By Maggie Hake, political science major
It isn’t uncommon for students at Webster University — or those in the St. Louis area — to refer to Webster as the “gay” school. Many conjecture half the Webster student population is gay. Up until research was conducted for the Delegate’s Agenda, these statements had been relatively unfounded.
While I felt they were true (I have never met more gay people in my life than I have at Webster), there was previously little-to-no data to back up the claim. Rosie Jones, Jon Strauser and I conducted a survey of the student body which showed over 50 percent of the student population identifies as part of or an ally of the Lesbian, Gay, Bisexual, Transgender, and Queer (LGBTQ) community.
Unlike other minority groups, sexual and gender identities cannot be measured by Webster’s current data systems. There is no checkbox on an admission form or financial aid application. Therefore, there is no record of LGBTQ students to support the resources we have to offer, as we do with students of other minority groups.
This is why it’s so vital we make information about inclusive policies, practices and facilities accessible. The more we researched and talked to students, the more we understood the diversity of the Webster population.
However, the LGBTQ student and ally population did not feel inclusion was as clearly reflected by the administration. What we presented at the Delegate’s Agenda is, of course, only the beginning of what we hope will be a more LGBTQ-friendly administration in terms of policy and education in the future.
LGBTQ Studies Minor
We are asking for administrative support through fast action in approving an LGBTQ studies minor. We have information on already-created as well as possible classes for the program, and faculty members across departments have expressed interest in teaching this subject.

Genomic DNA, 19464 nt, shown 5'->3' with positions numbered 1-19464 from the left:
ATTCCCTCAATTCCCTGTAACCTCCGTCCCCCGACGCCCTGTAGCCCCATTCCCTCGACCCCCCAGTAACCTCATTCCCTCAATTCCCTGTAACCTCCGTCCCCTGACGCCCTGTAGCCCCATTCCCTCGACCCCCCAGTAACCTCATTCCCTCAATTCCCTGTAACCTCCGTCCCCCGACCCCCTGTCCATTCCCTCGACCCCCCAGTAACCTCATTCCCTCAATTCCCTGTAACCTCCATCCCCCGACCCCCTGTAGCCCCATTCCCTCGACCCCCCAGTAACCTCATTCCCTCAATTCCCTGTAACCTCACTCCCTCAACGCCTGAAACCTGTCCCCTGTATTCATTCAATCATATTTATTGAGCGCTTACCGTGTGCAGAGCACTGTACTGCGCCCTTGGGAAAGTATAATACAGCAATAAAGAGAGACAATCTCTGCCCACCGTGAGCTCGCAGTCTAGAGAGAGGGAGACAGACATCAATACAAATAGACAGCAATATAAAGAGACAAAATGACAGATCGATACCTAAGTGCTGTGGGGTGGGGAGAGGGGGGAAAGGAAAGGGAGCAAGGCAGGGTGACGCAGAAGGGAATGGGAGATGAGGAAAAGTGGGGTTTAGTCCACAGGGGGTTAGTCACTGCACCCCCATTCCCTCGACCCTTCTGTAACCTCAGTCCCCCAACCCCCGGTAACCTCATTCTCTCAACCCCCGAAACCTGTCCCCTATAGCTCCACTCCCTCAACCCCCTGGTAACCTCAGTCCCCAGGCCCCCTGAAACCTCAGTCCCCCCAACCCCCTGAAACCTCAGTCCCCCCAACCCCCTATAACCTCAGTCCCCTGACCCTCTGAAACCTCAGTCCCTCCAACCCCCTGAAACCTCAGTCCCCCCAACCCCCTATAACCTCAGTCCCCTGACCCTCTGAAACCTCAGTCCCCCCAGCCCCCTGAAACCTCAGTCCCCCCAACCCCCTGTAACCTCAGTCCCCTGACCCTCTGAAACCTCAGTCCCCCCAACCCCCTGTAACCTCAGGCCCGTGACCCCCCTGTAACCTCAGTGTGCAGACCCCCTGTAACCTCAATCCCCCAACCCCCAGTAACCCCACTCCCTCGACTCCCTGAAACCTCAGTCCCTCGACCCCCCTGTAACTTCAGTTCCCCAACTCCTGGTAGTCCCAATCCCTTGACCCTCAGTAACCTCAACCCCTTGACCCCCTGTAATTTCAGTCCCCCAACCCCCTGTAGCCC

We are hoping our presentation will promote inclusion by educating the Webster population on how to be more LGBTQ-friendly. A start is helping our trans* and gender-nonconforming students feel comfortable. Imagine using the bathroom for a gender you don’t identify with multiple times on a daily basis.
Implementing gender-inclusive restrooms and education on the subject is as much of a safety issue as it is an issue of inclusivity. According to a survey conducted by the National Center for Transgender Equality in 2011, half of the 6,000 American transgender participants reported experiences with harassment in bathrooms and other public places, and 10 percent said they were physically attacked.
We are asking for the administration to change preexisting unisex restroom labels from “family” to gender-neutral signage. We also seek the approval of the “Education by the Restroom” program, which will place signage outside of every restroom on campus with information about harassment policies and how to report harassment. Finally, we want the implementation of explicit policies outlining gender-neutral facilities for future buildings.
Inclusion and Diversity Webpage
We ask for the addition of an LGBTQ resource page link that outlines inclusive policies and practices by Housing and Reslife, Multicultural Center and International Student Affairs and other on campus departments and includes information about the newly-implemented LGBTQ Studies minor and available elective classes and the “Education by the Restroom” program.
More than 60 percent of Webster students don’t know where gender-neutral restroom facilities are located, according to our survey, so we would like a map that designates where they can be found.
We are asking to transition toward all faculty and staff attending one workshop a year. SafeZONE provides free resources in facilitator and user guides.
The goal is for Webster to be an LGBTQ-friendly campus. Office of Diversity and Inclusion Assistant Vice President Nicole Roach has already agreed to fill out a Campus Pride Index survey to help make this happen.